Saturday, 11 July 2009

Mirrors, Windows, Walls

Being a competitive but essentially realistic guy, I avoid competitions. Like the Lottery, they promise so much, but never deliver anything. But for the same reason, I find it hard to ignore them, like Charlie Brown with that football. For example, I had resolved not to go anywhere near this year's Photography.Book.Now competition, or even Paul Butzi's SoFoBoMo.

The Photography.Book.Now competition is run by Blurb, an up-market, relentlessly hip, web-based "publish on demand" company, who have clearly realised that their core market is not aspiring cook-book writers, but photographers like me. Last year, they launched P.B.N as a fairly typical competition, in that the costs of prizes, judges' fees, etc. -- plus no doubt some profit and some publicity -- are covered partly by sponsors but mainly (I presume) by entrants paying an entrance fee. I don't really go along with the cynical response that describes this as a scam, but -- like any competition with the prospect of winning 25,000 dollars (!) -- I suspect most entrants do try to second-guess the judges and produce a book that they think will win, rather than a book that they like. Interestingly, though, last year I did pick and vote for the eventual winner, Beth Dow.

Now, some people regard the likes of Blurb as little better than a Web 2.0 version of vanity publishing, but I think that's unfair and also misses the point. Having spent many years making low-tech books of my own photography, I was very excited by Lulu and Blurb when they first started up. Unless you have struggled with printing and binding your own books, whether it be a "simple" concertina-style presentation of a few words and images or a full-on attempt at imposition and sewn binding, you have no idea what a simple joy it is to lay up an elaborate book in software designed for the purpose, and receive through the post a nicely-produced approximation of what Blurb calls (slightly generously) "book-store quality." However, the down side has turned out to be very variable quality control -- it seems to be impossible to guarantee that one print run will resemble another. But it's a parallel experience to digital photography: old hands who have struggled with film and the darkroom are blissed out by the sheer ease with which unprecedented quality can be achieved, newcomers tend to be like spoiled brats for whom nothing is ever quite good enough.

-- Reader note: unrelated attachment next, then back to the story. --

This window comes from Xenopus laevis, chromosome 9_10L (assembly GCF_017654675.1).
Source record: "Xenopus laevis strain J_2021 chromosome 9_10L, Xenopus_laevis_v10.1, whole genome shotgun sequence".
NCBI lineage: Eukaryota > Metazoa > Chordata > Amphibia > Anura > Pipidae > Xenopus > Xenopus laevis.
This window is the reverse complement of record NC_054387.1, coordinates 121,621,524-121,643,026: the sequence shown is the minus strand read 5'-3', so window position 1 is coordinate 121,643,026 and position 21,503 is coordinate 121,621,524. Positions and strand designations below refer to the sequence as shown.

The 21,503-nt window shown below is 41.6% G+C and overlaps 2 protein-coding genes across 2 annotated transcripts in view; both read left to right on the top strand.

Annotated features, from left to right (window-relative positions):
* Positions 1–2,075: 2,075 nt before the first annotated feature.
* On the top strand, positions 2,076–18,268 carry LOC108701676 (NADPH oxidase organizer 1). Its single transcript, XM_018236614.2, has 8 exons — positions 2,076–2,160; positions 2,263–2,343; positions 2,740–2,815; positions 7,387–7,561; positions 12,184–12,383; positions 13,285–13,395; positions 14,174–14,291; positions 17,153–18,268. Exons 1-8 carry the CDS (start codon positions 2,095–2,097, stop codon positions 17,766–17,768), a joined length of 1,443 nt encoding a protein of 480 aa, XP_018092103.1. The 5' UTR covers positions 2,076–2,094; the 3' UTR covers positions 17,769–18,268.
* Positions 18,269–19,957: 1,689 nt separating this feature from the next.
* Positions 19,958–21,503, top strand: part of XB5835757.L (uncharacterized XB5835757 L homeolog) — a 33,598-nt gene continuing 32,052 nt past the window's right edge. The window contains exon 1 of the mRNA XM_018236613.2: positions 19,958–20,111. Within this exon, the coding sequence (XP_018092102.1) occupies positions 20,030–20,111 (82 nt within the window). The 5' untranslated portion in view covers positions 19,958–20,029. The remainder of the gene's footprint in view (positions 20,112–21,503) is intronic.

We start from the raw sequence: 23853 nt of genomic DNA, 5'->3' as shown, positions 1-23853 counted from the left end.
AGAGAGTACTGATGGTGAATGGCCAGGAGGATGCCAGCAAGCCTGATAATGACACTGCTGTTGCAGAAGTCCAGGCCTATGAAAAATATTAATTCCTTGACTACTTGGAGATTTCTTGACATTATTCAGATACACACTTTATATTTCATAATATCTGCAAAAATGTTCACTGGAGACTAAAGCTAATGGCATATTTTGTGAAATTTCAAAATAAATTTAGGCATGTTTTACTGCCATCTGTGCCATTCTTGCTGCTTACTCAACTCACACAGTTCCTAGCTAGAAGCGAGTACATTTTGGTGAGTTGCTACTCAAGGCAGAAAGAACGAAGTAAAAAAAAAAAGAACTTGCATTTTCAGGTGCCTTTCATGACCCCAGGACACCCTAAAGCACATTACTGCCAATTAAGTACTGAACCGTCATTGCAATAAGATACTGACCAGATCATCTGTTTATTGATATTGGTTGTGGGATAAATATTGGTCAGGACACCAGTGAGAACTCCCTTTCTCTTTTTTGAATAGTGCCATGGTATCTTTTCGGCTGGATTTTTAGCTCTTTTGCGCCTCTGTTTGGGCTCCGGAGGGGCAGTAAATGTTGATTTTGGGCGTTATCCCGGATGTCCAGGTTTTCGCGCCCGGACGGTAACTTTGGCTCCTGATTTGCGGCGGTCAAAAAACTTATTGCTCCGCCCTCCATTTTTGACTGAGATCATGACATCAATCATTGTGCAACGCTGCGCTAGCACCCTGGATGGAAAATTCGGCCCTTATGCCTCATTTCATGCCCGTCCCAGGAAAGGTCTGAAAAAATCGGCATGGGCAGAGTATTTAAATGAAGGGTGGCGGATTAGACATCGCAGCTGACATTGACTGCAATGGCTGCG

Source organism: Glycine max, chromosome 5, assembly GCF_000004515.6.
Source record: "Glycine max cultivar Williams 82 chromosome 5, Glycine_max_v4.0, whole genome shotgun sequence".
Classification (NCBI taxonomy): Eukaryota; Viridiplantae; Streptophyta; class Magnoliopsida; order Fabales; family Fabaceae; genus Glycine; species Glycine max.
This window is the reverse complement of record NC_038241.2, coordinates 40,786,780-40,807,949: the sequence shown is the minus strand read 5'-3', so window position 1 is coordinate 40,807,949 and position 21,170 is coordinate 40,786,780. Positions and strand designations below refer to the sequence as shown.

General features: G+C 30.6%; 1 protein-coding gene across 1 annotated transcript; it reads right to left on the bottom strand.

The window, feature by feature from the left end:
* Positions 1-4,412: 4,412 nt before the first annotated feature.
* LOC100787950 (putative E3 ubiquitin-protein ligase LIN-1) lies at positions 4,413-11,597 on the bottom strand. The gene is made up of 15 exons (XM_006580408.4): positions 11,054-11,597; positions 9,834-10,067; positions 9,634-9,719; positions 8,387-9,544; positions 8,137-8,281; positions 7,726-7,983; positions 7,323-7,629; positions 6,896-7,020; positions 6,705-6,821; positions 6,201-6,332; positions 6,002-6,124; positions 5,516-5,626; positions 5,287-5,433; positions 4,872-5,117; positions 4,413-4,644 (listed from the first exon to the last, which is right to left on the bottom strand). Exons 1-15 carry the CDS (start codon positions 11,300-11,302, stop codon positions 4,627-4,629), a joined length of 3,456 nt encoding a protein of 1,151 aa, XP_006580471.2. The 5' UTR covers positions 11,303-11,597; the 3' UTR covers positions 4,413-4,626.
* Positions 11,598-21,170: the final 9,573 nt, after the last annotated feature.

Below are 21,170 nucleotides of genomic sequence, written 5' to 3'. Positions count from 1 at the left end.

The one good thing about competitions is that they can push a procrastinator over the edge into actually doing something. For example, finishing off a series of photographs, putting them into sequence, making a book, even if only in the form of a "book dummy" or a PDF. This is a very worthwhile thing to attempt, and the free BookSmart software package from Blurb simplifies the process a great deal. It's simply a lot of fun to play with. In the past, I have not needed this stimulus, and have produced a number of books, self-published under my own imprint. But I've lost some impetus over the past couple of years, and finally conceded that a stimulus and a deadline were precisely what I needed. The prospect of winning 25,000 dollars had nothing to do with it.

I have several potential books bubbling under, but I decided the simplest and quickest would be the "campus windows" images, sequenced in a simple chronological order. I also decided that this would be a one-off, an infeasibly expensive item for my own shelves only, so I went for the new 30cm x 30cm format, on the best paper -- nearly £50 for one copy at 78 pages in hard covers... That may sound expensive, but compared to the cost of even a limited run of a small, cheaply-produced paperback from a conventional printer (thousands, trust me), it really is peanuts. Plus you don't end up with stacks of boxes of unsellable copies. Two evenings later, I had gone as far as I wanted with Mirrors, Windows, Walls, a provisional, de luxe version of what will eventually be a smaller but "properly" published book.

Here is a PDF version, courtesy of Issuu:

The bad thing about competitions, of course, is that you never win. Which is, of course, why I don't like them. What was I thinking?

1 comment:

James said...

This is a wonderful collection. I love the colours and the density of the compositions. I can see these looking fantastic in print. I'm jealous!